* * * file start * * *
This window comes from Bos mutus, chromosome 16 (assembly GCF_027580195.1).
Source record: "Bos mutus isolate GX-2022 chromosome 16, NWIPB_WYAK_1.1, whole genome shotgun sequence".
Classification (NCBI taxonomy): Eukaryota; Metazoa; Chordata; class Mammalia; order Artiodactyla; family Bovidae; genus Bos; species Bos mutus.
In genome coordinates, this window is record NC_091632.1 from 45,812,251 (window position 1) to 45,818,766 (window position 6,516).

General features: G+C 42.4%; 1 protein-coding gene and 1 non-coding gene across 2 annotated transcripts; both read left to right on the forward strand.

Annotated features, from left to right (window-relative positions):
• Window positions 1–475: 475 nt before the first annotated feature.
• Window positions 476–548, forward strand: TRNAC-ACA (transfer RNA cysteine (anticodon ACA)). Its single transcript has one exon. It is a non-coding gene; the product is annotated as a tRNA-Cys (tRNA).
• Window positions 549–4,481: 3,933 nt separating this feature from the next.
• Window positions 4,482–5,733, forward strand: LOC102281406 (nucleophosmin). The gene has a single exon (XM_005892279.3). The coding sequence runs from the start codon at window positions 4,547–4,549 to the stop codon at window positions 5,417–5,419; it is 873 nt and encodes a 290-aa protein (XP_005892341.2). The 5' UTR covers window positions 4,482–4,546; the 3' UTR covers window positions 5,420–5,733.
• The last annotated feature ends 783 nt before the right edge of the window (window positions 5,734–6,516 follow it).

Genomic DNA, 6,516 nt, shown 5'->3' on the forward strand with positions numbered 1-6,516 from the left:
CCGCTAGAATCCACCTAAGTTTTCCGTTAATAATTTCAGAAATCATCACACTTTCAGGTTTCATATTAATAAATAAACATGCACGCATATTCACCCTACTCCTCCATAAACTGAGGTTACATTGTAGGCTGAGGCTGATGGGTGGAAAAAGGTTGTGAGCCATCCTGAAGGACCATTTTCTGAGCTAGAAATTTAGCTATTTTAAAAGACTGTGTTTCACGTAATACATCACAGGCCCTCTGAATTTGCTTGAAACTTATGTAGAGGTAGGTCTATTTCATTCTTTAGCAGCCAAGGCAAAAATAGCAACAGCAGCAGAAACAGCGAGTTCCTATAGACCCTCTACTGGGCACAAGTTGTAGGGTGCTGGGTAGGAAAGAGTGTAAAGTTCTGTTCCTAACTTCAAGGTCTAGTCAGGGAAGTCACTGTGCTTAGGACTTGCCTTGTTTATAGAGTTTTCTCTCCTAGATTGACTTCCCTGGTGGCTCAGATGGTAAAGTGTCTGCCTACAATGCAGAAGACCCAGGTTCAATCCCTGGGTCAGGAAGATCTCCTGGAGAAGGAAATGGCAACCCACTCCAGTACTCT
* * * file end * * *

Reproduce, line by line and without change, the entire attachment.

This window comes from Bos mutus, chromosome 16 (assembly GCF_027580195.1).
Source record: "Bos mutus isolate GX-2022 chromosome 16, NWIPB_WYAK_1.1, whole genome shotgun sequence".
Classification (NCBI taxonomy): Eukaryota; Metazoa; Chordata; class Mammalia; order Artiodactyla; family Bovidae; genus Bos; species Bos mutus.
In genome coordinates, this window is record NC_091632.1 from 45,812,251 (window position 1) to 45,818,766 (window position 6,516).

General features: G+C 42.4%; 1 protein-coding gene and 1 non-coding gene across 2 annotated transcripts; both read left to right on the forward strand.

Annotated features, from left to right (window-relative positions):
• Window positions 1–475: 475 nt before the first annotated feature.
• Window positions 476–548, forward strand: TRNAC-ACA (transfer RNA cysteine (anticodon ACA)). Its single transcript has one exon. It is a non-coding gene; the product is annotated as a tRNA-Cys (tRNA).
• Window positions 549–4,481: 3,933 nt separating this feature from the next.
• Window positions 4,482–5,733, forward strand: LOC102281406 (nucleophosmin). The gene has a single exon (XM_005892279.3). The coding sequence runs from the start codon at window positions 4,547–4,549 to the stop codon at window positions 5,417–5,419; it is 873 nt and encodes a 290-aa protein (XP_005892341.2). The 5' UTR covers window positions 4,482–4,546; the 3' UTR covers window positions 5,420–5,733.
• The last annotated feature ends 783 nt before the right edge of the window (window positions 5,734–6,516 follow it).

Genomic DNA, 6,516 nt, shown 5'->3' on the forward strand with positions numbered 1-6,516 from the left:
CCGCTAGAATCCACCTAAGTTTTCCGTTAATAATTTCAGAAATCATCACACTTTCAGGTTTCATATTAATAAATAAACATGCACGCATATTCACCCTACTCCTCCATAAACTGAGGTTACATTGTAGGCTGAGGCTGATGGGTGGAAAAAGGTTGTGAGCCATCCTGAAGGACCATTTTCTGAGCTAGAAATTTAGCTATTTTAAAAGACTGTGTTTCACGTAATACATCACAGGCCCTCTGAATTTGCTTGAAACTTATGTAGAGGTAGGTCTATTTCATTCTTTAGCAGCCAAGGCAAAAATAGCAACAGCAGCAGAAACAGCGAGTTCCTATAGACCCTCTACTGGGCACAAGTTGTAGGGTGCTGGGTAGGAAAGAGTGTAAAGTTCTGTTCCTAACTTCAAGGTCTAGTCAGGGAAGTCACTGTGCTTAGGACTTGCCTTGTTTATAGAGTTTTCTCTCCTAGATTGACTTCCCTGGTGGCTCAGATGGTAAAGTGTCTGCCTACAATGCAGAAGACCCAGGTTCAATCCCTGGGTCAGGAAGATCTCCTGGAGAAGGAAATGGCAACCCACTCCAGTACTCT